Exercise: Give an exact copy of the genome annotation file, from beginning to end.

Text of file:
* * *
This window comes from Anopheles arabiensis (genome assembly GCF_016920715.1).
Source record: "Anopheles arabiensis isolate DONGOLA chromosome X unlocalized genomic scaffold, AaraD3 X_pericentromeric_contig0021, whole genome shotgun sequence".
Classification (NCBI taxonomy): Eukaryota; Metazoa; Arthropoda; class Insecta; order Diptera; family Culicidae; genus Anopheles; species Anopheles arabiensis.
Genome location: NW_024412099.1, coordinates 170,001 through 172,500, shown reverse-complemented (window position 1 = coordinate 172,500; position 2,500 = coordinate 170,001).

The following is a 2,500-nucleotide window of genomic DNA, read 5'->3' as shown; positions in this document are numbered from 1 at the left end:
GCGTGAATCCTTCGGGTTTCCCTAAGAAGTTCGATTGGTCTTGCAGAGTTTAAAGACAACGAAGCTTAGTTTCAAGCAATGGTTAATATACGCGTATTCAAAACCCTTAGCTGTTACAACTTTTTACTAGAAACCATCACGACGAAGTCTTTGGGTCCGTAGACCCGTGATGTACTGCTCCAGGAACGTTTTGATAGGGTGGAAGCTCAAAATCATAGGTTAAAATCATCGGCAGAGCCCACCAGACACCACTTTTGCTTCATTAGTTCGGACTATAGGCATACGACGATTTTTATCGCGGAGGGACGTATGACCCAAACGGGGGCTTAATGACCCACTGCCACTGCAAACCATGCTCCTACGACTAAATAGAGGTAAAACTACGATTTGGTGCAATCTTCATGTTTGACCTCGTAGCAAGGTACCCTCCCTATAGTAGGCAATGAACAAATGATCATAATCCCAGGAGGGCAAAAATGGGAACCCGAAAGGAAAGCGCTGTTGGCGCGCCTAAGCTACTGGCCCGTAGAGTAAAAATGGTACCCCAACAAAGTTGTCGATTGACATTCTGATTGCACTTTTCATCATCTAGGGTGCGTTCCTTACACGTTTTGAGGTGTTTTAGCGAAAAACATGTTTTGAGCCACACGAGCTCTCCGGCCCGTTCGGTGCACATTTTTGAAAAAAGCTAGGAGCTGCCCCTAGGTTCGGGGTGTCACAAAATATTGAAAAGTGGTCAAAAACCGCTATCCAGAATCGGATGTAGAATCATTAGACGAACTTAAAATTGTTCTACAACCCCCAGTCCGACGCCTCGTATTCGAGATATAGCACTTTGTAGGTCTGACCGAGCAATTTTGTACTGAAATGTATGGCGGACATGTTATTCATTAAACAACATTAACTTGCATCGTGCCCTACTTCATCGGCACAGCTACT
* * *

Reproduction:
This window comes from Anopheles arabiensis (genome assembly GCF_016920715.1).
Source record: "Anopheles arabiensis isolate DONGOLA chromosome X unlocalized genomic scaffold, AaraD3 X_pericentromeric_contig0021, whole genome shotgun sequence".
Classification (NCBI taxonomy): Eukaryota; Metazoa; Arthropoda; class Insecta; order Diptera; family Culicidae; genus Anopheles; species Anopheles arabiensis.
Genome location: NW_024412099.1, coordinates 170,001 through 172,500, shown reverse-complemented (window position 1 = coordinate 172,500; position 2,500 = coordinate 170,001).

The following is a 2,500-nucleotide window of genomic DNA, read 5'->3' as shown; positions in this document are numbered from 1 at the left end:
GCGTGAATCCTTCGGGTTTCCCTAAGAAGTTCGATTGGTCTTGCAGAGTTTAAAGACAACGAAGCTTAGTTTCAAGCAATGGTTAATATACGCGTATTCAAAACCCTTAGCTGTTACAACTTTTTACTAGAAACCATCACGACGAAGTCTTTGGGTCCGTAGACCCGTGATGTACTGCTCCAGGAACGTTTTGATAGGGTGGAAGCTCAAAATCATAGGTTAAAATCATCGGCAGAGCCCACCAGACACCACTTTTGCTTCATTAGTTCGGACTATAGGCATACGACGATTTTTATCGCGGAGGGACGTATGACCCAAACGGGGGCTTAATGACCCACTGCCACTGCAAACCATGCTCCTACGACTAAATAGAGGTAAAACTACGATTTGGTGCAATCTTCATGTTTGACCTCGTAGCAAGGTACCCTCCCTATAGTAGGCAATGAACAAATGATCATAATCCCAGGAGGGCAAAAATGGGAACCCGAAAGGAAAGCGCTGTTGGCGCGCCTAAGCTACTGGCCCGTAGAGTAAAAATGGTACCCCAACAAAGTTGTCGATTGACATTCTGATTGCACTTTTCATCATCTAGGGTGCGTTCCTTACACGTTTTGAGGTGTTTTAGCGAAAAACATGTTTTGAGCCACACGAGCTCTCCGGCCCGTTCGGTGCACATTTTTGAAAAAAGCTAGGAGCTGCCCCTAGGTTCGGGGTGTCACAAAATATTGAAAAGTGGTCAAAAACCGCTATCCAGAATCGGATGTAGAATCATTAGACGAACTTAAAATTGTTCTACAACCCCCAGTCCGACGCCTCGTATTCGAGATATAGCACTTTGTAGGTCTGACCGAGCAATTTTGTACTGAAATGTATGGCGGACATGTTATTCATTAAACAACATTAACTTGCATCGTGCCCTACTTCATCGGCACAGCTACT